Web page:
Our Self-Written Obituaries – Jaya B, Somewhere in Chennai
The 173rd death.
[Text and photos sent by Jaya B]
Draped in a soft MS Blue Kanjeevaram silk saree with a maroon chequered border, she breathed her last this Margazhi morning after finishing her piping-hot filter coffee.
Jaya B had picked up freshly brewed coffee powder from Mylapore last evening after walking around the temple tank along the Mada streets. Her last meal was hot rasam and curd rice along with mango inji thoku–a simple meal she cherished all her life. Her diamond mookuthi shone like it did on her wedding day.
One of her routine works post moving to Chennai, her beloved city, included drawing cream from milk, churning it every few days into homemade butter, and making aromatic ghee from that butter, and sharing the fruits of her labour with her loved ones.
The music player, which had started its job this morning playing Suprabhatham, continued to play her favorite Carnatic music from the recordings of the previous music seasons, unaware that the music being played will no longer reach her Kemp stone jhumka-adorning ears.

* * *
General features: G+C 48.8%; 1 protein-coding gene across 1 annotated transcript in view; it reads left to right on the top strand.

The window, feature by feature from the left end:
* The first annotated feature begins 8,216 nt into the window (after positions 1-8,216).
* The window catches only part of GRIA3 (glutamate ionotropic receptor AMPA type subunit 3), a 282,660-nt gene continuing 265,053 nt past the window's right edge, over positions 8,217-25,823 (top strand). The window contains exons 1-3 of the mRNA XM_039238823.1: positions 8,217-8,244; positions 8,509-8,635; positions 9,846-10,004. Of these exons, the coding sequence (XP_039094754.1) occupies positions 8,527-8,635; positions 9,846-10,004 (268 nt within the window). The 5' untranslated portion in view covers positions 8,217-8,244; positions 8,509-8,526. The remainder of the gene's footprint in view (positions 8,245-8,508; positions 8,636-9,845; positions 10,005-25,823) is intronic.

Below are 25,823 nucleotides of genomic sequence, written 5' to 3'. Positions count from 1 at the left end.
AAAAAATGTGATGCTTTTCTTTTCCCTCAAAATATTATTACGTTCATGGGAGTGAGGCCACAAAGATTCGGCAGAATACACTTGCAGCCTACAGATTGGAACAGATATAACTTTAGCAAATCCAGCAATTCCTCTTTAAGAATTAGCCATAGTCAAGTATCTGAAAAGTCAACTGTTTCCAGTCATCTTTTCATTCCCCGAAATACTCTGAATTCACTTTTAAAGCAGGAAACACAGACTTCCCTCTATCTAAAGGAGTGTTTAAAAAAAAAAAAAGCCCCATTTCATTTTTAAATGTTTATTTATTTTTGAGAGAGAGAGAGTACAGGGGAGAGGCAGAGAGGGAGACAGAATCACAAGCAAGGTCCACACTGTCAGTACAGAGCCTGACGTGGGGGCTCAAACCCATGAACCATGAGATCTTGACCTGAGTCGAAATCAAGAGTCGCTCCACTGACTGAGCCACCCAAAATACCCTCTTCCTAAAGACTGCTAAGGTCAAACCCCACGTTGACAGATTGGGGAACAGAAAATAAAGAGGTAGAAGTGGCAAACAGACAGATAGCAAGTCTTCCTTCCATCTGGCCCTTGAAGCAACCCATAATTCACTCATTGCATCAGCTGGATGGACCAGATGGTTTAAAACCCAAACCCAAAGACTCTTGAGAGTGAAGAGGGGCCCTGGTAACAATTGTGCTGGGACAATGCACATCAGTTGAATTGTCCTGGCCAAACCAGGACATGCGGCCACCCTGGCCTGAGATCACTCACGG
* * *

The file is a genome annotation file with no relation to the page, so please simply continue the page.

Though Jaya B was a ritual atheist, her friends say it is a most propitious day for death since it is the day of Vaikunta Ekadashi when devas open up the gates to heaven.
Our Self-Written Obituaries invites people to write their obituary in 200 words. The idea is to share with the world how you will like to be remembered after you are gone. (May you live a long life, of course!) Please mail me your self-obit at firstname.lastname@example.org.